Happily, Indewildeman had said they would be open till 1am, so we staggered back down through De Wallen, with both H. and Dazza detouring in to McDonald’s for some food. However, they took one look at the size of the queue and came out again, only to disappear into the burger shop next to the pub. Celery stood at the bar whilst I scouted for a table. I gave him €20 and told him to get a round in. I managed to snaffle a table and five minutes later he appeared with two beers and a vodka and something that didn’t look like lemonade. It wasn’t. It was tonic. I hate tonic, but I said I’d drink it. At least it was a drink, which was more than I got after the Champions League win last year. I said ‘Where are the other drinks?’ Celery said ‘What other drinks?’ ‘The ones for H. and Dazza’ I replied. ‘There aren’t any. They chose to go and get food’.
Now, in spite of appearances/reputation to the contrary, I’m actually quite a gentle soul. I hate violence and conflict. I rarely row with my friends on the grounds it’s not worth it. However, on this occasion I opined that not buying H and Dazza a beer on the grounds that they needed to go somewhere to eat was a low and scurvy trick, that I had given him €20 and told him to get a round, i.e. everyone, in and he had failed. I went to the bar immediately to rectify matters but it was too late. Last orders were 12.30 and they couldn’t serve any more. I was not a happy baby, I felt terrible for Dazza and H. deprived of a celebratory drink and, by now, outside with their burgers. I went out to explain the situation, but a young chap outside the pub said that the pub literally one yard opposite was still serving, so I went back and drank as much of the vodka and tonic as I could stomach, Celery consumed his two half-pints and we repaired over the road.
Unluckily for me, they’d run out of vodka (disaster) so it had now reached the stage where the boys had drinks but I didn’t. So I perused the wide variety of beverages behind the bar and spotted a magical bottle bearing the legend ‘LICOR 43’. My favourite post-dinner drink in Spain. And one is enough. So I had what appeared to be a double measure with masses of ice. Strangely enough, the pub was getting busier rather than emptier, and Dazza voiced the opinion that there was no point moving on again as the optical evidence suggested other pubs might be closing. By this time (about 1.45am) H. was threatening to go to sleep on the snooker table, and I wondered if I should make tracks for Jan Luijkenstraat if I was to do the cultural bit in the morning. So I bade a fond farewell till Sunday to Celery, and see you next season to Dazz, and H and I left.
After protracted negotiations with a couple of cabbies (I thought €20 back to my hotel was a possible scam), I said goodnight to H. and went off in a taxi. In fairness, even though it was the middle of the night and there wasn’t much traffic, it did seem the hotel was further out than I had thought it was, must have been at least a fifteen minute journey, so €20 was probably just about right. I rang the doorbell of the hotel and stated my room number, and was admitted. It was 2.15am and by the time I’d scraped off my face, put the TV on BBC News to see if they’d mention our win (they didn’t) and had some water, it was 2.45am.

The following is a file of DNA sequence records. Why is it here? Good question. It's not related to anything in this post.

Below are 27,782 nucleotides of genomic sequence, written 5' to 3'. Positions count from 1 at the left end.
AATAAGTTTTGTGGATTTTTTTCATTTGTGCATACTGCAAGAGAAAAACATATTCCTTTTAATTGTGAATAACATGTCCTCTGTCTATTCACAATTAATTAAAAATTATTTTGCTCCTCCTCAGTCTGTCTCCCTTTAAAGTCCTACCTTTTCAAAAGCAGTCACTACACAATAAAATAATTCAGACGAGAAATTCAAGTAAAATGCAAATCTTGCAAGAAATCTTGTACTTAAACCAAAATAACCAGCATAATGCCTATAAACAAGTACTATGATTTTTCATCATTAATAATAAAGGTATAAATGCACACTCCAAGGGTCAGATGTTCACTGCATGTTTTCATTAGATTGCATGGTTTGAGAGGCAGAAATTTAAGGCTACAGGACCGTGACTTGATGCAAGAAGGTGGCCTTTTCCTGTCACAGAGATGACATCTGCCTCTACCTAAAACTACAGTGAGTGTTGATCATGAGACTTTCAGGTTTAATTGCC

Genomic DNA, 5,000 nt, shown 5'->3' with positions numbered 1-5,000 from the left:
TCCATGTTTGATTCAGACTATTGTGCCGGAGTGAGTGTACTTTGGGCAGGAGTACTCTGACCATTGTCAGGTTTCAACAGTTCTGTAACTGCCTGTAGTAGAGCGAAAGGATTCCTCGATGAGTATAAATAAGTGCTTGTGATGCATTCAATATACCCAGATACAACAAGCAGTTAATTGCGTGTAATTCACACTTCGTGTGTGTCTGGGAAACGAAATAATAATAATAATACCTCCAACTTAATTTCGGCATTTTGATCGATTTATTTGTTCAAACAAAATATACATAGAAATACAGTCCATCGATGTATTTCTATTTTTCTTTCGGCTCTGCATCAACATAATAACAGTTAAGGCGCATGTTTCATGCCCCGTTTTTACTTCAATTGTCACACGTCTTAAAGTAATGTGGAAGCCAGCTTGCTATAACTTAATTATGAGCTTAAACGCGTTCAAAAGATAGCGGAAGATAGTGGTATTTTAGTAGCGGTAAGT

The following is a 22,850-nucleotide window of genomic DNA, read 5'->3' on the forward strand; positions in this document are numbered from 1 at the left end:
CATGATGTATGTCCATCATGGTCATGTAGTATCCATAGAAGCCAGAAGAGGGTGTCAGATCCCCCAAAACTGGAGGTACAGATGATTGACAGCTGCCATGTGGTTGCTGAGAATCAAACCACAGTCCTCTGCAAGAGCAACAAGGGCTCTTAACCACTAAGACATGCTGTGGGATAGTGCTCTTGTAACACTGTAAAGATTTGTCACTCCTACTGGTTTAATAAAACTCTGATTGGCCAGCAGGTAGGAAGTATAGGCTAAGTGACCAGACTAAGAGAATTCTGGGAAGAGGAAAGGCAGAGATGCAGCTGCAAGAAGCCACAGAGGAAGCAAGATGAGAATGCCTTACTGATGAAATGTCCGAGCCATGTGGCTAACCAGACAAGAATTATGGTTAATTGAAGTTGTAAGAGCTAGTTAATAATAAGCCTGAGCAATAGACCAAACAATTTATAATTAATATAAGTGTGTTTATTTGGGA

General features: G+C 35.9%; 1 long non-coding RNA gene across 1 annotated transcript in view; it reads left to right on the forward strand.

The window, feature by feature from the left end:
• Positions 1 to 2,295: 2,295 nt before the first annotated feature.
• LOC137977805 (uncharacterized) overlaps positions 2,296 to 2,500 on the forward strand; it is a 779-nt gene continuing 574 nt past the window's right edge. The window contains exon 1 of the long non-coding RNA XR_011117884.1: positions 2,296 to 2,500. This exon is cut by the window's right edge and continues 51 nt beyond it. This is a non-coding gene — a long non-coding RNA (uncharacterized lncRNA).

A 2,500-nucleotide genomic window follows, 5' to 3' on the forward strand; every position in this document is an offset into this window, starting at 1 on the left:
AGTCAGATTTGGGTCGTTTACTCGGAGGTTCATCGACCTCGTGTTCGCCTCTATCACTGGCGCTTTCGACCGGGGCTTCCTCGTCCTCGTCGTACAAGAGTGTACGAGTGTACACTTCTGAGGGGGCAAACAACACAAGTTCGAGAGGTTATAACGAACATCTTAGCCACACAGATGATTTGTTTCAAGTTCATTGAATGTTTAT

I’d set the alarm for 9am to have a shower and wash my hair, but I was awake at 8.30, so the TV went on again in time to see BBC Breakfast’s handsome account of our triumph. I decided I’d eat breakfast at the hotel in spite of the cost, and managed some orange juice, cereal, scrambled egg, bacon, smoked salmon, pineapple, melon, toast, rye bread, croissant and chocolate brioche, together with a pot of delicious coffee clearly designed for two people. My head ached a little, but other than that, I felt quite well and decided I’d check out of the hotel, leaving my holdall at reception, and visit the Rijksmuseum and then either the Diamond or van Gogh Museum, all of which were five minutes’ walk from the hotel. A sightseeing bus and canal trip would have also been nice, but due to the inclement weather forecast, and the fact I’d need to leave for the airport at 4pm, I decided to do just the two indoor trips.
I started off at the Rijksmuseum, which only re-opened at the end of April following a nine year refurbishment programme. The €15 entrance might seem a little steep, but is worth every penny. From the outside, the building is reminiscent of the restored St Pancras in London, but the inside is more akin to the Musee D’Orsay in Paris, and is full of treasures, each of which has room to breathe and plenty of space for visitors to move about. The only exception to this is the salon where Rembrandt’s greatest hits, including The Night Watch, are displayed. That was packed out with visitors. I absolutely loved the dolls houses, each of which contained staggering details, and had little steps on front of them for visitors to be able to see into the top floors. The early rooms – 1100 to 1600AD – also score highly for religious artefacts, many of which date to before The Alteration. If you’re looking for van Gogh, there are a couple of fine works including a self-portrait on display here, but you will need to visit the van Gogh museum (also recently re-opened) five minutes down the road.